THE BURRENLIFE project has received a late reprieve after the European Commission extended the project’s work for a further five months.
The work of the BurrenLife group – which is putting in place a blueprint for the future development of farming on the Burren – was due to expire on August 31st next.
However, project director Dr Brendan Dunford confirmed yesterday that the commission had given the green light for the extension of the project to January.
Dr Dunford said that the extension was vital for BurrenLife to complete its work.
Recently, Minister for Agriculture Brendan Smith announced that farmers in the Burren were to receive €3 million to implement the practices developed by BurrenLife across the Burren over a three-year period from 2010.
The EU conservation programme has been in place for the last five years and has identified the central importance of the farmer and the cow in the conservation of the Burren.
Dr Dunford said yesterday: “There has been a tremendous amount of research collated over the past five years and it is our job to bring that data together now.
Dr Dunford said the data will form the blueprint for future farming in the Burren.
Since 2005, the project’s work has centred on 20 farms covering 3,000 hectares in the Burren and Dr Dunford said that the aim was roll this out to 700 farms across 72,000 hectares from 2010.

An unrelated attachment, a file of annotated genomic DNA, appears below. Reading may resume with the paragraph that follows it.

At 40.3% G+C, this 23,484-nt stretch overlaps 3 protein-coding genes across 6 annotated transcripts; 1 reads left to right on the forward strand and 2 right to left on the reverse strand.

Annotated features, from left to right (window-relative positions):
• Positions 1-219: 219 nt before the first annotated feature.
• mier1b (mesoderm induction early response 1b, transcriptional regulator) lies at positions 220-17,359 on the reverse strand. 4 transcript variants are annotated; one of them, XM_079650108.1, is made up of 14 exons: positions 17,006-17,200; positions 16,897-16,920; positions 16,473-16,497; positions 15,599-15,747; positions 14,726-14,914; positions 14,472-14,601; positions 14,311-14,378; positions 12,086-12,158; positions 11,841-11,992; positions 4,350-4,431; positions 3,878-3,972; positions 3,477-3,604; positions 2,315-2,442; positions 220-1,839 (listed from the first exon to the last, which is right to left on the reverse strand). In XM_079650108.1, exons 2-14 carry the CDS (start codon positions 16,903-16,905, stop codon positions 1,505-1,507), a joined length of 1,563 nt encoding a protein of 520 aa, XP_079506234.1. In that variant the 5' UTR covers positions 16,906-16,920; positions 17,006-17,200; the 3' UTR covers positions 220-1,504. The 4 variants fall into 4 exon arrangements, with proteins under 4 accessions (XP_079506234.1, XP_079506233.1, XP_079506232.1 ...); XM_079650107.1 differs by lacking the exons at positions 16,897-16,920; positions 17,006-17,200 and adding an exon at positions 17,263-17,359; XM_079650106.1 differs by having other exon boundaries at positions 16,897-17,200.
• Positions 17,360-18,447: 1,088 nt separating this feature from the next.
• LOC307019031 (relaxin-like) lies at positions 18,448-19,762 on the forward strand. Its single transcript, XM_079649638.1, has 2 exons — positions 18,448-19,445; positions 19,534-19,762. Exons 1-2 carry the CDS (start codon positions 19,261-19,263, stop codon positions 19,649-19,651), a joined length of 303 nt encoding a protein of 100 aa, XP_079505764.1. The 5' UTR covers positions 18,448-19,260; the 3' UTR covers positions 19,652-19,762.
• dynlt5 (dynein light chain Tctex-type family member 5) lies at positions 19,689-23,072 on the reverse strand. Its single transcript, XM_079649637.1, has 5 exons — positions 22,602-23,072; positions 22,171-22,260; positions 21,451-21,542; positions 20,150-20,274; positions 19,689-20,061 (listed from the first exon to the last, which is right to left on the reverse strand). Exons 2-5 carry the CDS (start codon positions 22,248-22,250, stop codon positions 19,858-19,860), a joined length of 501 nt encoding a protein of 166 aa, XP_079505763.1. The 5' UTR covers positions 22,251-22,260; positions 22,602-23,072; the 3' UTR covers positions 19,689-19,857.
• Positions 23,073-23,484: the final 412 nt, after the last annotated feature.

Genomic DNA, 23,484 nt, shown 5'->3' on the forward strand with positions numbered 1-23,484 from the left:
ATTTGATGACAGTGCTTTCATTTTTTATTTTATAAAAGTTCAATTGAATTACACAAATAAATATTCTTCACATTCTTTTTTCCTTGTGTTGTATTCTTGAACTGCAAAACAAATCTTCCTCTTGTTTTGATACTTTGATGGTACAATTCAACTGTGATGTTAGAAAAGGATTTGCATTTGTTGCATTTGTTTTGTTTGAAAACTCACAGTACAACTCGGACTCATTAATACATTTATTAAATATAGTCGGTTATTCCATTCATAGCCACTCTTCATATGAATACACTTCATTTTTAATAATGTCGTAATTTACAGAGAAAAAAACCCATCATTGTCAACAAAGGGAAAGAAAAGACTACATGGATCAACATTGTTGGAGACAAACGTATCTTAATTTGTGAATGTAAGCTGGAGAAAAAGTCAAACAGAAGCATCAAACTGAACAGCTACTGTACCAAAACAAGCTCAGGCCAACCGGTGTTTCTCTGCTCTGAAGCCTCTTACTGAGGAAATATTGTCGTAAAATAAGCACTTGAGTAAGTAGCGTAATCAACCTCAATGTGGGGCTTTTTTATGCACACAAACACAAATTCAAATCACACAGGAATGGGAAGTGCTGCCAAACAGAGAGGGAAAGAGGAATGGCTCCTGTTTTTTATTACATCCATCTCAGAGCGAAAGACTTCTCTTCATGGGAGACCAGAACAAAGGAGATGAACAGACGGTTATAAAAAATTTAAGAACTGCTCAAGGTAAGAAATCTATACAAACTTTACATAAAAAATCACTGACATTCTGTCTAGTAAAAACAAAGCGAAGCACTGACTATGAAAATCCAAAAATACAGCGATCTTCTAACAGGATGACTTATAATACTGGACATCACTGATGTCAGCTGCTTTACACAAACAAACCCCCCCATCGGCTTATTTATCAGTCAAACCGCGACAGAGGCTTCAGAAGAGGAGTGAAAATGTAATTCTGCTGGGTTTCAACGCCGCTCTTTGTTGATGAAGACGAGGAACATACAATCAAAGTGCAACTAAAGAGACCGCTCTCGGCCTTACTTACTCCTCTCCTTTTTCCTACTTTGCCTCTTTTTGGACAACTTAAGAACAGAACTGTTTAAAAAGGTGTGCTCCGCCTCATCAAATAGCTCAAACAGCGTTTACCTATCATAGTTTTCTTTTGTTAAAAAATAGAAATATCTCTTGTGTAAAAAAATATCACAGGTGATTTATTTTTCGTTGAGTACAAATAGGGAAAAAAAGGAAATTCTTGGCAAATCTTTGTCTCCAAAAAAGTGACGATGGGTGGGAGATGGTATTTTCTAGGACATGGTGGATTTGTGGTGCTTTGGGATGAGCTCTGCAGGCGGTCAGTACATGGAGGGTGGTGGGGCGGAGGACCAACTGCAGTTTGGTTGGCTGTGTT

The chairman of Burren IFA, Michael Davoren, said yesterday: “We are absolutely thrilled that the scheme has got an extension. BurrenLife has done wonderful work over the past 4½ years and we are hopeful now that the scheme can be rolled out across the Burren.”
The importance of the farmer and the cow to the Burren was first recognised by the State six years ago when the Department of the Environment hired a herd of cattle to conserve the site of the iconic 5,800-year-old Poulnabrone dolmen.
Dr Dunford said: “The pilot project posed the questions and now we have the answers and with the various legal designations on the Burren landscape and a possible World Heritage site designation, all of that in the future will be contingent on the work BurrenLife does.”
He cited a recent study which shows that 88 per cent of Burren farmers are positive about the impact of BurrenLife.
He was hopeful that the Department of the Environment would provide the funding to allow the administration and research for the spending of €3 million over the three years from 2010-2012.
For some years scientists have been reassessing their views on what influences in the past, whether natural or man-made, made the Burren as we know it today.
The long-held view was that the action of glaciers was the only influence that created the moon-like landscape seen in some parts of the Burren.
However, research by Prof Michael O’Connell, of the palaeoenvironmental research unit in NUI Galway’s school of natural sciences and botany, conducted research which showed that there had been extensive grazing activity across much of the Burren.
Cattle, not glaciers, cleared the rough limestone landscape of surface vegetation.
In addition, there had been extensive open pine forest cover in the north Burren west of Ballyvaughan
For some years it was argued that livestock should be kept off the Burren in order to protect rare species of flowers such as the gentian. Researchers showed however that scrub bushes will quickly colonise and overwhelm areas where there are no cattle or sheep to eat these plants as they sprout.